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Report Cites Wildlife-Migration Challenges, Solutions

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Tuesday, October 11, 2022   

Like humans, animals are creatures of habit and often do not adjust when their migration routes are disrupted.

A new report said there is adequate science to meet the challenge in New Mexico and other Western states. Each year, mule deer, elk, pronghorn and other large animals travel hundreds of miles in search of food.

Jesse Duebel, executive director of the New Mexico Wildlife Federation, said by fitting migrating wildlife with GPS collars, scientists learn their routes and can recommend where overpasses, underpasses, box culverts and strategic fencing should be built, which he said has three major benefits.

"Number one, we're creating jobs in local communities; number two, we're reducing the number of wildlife/vehicle collisions happening on our roadways; and the third benefit, of course, is to the wildlife itself," Duebel outlined. "We're not losing wildlife on our roadways."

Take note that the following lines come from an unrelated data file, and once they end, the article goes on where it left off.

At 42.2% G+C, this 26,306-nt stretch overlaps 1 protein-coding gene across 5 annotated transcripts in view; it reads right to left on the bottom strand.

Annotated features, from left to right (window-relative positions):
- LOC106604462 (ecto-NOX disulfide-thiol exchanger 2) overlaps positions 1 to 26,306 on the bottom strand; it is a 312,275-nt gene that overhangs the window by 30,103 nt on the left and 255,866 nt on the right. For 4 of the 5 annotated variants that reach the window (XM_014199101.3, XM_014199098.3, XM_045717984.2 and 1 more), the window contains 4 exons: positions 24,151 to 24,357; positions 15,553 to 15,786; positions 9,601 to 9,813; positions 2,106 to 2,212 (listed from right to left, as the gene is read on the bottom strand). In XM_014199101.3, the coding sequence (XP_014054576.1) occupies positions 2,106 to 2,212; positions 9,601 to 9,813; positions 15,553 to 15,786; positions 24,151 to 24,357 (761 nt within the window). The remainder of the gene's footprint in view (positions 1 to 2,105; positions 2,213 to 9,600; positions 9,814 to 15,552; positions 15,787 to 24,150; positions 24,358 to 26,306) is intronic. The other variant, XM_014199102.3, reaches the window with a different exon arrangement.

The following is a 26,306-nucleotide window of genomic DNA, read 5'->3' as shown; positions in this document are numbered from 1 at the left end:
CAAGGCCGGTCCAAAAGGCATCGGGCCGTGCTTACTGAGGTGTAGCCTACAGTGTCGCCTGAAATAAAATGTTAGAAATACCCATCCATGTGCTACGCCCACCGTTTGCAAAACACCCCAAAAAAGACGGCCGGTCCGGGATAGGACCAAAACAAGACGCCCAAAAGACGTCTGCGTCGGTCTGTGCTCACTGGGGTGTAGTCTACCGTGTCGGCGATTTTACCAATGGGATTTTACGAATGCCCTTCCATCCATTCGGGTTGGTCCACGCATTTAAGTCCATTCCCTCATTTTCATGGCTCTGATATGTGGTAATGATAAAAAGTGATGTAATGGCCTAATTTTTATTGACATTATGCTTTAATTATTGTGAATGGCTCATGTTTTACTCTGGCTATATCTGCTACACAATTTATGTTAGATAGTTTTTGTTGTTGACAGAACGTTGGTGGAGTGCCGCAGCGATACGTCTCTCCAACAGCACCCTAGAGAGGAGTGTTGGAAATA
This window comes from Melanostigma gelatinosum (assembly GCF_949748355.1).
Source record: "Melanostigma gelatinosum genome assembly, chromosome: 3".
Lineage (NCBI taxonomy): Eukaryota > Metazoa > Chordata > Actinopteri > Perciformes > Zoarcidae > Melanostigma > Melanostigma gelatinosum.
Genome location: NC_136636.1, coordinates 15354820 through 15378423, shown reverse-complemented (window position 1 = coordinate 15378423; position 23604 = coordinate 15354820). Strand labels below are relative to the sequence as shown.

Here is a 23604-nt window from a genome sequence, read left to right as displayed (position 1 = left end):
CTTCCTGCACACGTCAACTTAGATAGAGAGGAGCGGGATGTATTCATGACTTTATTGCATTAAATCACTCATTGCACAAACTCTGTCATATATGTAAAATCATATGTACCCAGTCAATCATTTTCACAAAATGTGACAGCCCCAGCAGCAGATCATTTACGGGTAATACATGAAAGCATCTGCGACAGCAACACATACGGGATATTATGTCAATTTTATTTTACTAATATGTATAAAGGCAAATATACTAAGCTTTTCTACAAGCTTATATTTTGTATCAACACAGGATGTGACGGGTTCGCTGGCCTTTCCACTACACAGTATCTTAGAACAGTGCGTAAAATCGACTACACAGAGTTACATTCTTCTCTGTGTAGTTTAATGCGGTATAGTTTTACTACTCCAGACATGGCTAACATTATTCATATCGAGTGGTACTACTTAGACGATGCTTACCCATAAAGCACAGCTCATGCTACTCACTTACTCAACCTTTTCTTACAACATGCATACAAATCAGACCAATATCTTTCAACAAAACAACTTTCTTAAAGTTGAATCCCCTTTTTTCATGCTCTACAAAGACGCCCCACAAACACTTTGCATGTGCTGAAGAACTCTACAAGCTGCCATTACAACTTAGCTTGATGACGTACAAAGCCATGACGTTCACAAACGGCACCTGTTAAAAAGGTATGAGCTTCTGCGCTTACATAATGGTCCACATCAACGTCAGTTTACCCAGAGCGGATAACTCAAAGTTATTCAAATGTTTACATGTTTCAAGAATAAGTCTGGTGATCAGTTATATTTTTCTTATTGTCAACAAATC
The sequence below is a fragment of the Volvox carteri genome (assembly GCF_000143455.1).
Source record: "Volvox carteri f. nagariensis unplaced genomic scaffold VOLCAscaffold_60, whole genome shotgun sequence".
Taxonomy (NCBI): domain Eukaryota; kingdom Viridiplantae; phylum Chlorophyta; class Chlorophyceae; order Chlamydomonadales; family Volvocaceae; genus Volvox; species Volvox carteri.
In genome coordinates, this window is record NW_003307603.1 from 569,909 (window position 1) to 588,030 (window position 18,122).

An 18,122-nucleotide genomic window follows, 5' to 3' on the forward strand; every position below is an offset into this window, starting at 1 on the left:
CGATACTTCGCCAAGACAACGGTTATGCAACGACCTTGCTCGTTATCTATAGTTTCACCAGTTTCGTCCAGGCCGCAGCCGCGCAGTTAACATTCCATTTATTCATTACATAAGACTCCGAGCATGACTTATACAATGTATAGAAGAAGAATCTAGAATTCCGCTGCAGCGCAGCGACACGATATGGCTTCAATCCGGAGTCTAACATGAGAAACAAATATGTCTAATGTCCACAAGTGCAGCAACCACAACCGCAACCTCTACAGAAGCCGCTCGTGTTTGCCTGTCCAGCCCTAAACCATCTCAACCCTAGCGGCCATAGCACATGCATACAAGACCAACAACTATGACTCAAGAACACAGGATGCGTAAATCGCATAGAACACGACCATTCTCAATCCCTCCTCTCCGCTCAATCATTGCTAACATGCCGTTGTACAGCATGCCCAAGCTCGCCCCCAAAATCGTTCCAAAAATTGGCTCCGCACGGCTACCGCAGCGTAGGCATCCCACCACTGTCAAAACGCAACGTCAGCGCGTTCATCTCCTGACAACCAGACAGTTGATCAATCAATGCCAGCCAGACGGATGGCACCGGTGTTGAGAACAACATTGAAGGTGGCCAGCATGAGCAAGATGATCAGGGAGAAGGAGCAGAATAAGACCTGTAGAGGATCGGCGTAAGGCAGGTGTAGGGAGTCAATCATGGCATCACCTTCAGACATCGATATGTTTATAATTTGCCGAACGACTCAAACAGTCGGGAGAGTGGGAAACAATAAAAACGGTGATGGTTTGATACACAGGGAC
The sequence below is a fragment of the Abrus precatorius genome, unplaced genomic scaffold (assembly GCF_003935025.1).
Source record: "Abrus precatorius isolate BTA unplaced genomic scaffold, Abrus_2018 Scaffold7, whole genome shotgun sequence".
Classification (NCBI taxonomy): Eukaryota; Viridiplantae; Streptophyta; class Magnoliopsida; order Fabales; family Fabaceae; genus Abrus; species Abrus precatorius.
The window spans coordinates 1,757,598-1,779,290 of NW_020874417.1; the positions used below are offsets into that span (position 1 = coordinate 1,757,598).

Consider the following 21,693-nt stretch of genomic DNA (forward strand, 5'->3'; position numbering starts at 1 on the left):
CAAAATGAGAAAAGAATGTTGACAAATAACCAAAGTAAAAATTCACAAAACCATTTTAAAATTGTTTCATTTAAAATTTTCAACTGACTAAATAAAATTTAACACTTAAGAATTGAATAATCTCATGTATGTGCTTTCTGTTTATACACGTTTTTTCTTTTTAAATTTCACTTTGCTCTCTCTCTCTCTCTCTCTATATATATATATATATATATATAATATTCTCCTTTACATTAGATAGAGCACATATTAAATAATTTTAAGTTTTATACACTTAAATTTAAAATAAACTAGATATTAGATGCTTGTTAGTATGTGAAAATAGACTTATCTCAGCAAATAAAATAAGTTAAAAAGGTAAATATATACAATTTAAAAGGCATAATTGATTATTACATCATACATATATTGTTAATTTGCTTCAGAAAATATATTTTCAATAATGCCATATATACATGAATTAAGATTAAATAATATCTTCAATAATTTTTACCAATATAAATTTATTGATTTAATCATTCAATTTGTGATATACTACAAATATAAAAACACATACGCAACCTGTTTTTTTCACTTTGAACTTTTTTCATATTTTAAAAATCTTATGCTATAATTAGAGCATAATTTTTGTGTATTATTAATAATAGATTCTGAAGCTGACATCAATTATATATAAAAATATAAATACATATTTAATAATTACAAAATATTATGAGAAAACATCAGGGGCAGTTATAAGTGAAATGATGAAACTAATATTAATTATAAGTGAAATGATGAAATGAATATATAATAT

Duebel pointed out New Mexico's recently adopted Wildlife Corridors Action Plan is the first in the country to tackle wildlife habitat and driver-safety concerns holistically, rather than as separate issues.

Matt Skroch, project director of U.S. public lands and rivers conservation for the Pew Charitable Trusts and the study's author, said wildlife are important for natural landscapes and support the multimillion-dollar recreation industry.

"If they can't journey along these migration routes, in many cases the populations decline," Skroch explained. "A declining population is bad for the wildlife, and it's bad for the people that depend on those wildlife."

Duebel noted while GPS has been around for several decades, it has only recently been scaled up for broad applications in wildlife research.

"So by just doing all of this mapping and utilizing these GPS collar technologies, we can see exactly where the problems are and then work with the Department of Transportation and the New Mexico Department of Game and Fish to develop long-term durable solutions," Duebel stated.

New Mexico's Wildlife Corridors Act directs state agencies to seek input from the public, tribal governments and other stakeholders as the plan is implemented.

Disclosure: The Pew Charitable Trusts Environmental Group contributes to our fund for reporting on Endangered Species & Wildlife, Environment, and Public Lands/Wilderness. If you would like to help support news in the public interest, click here.


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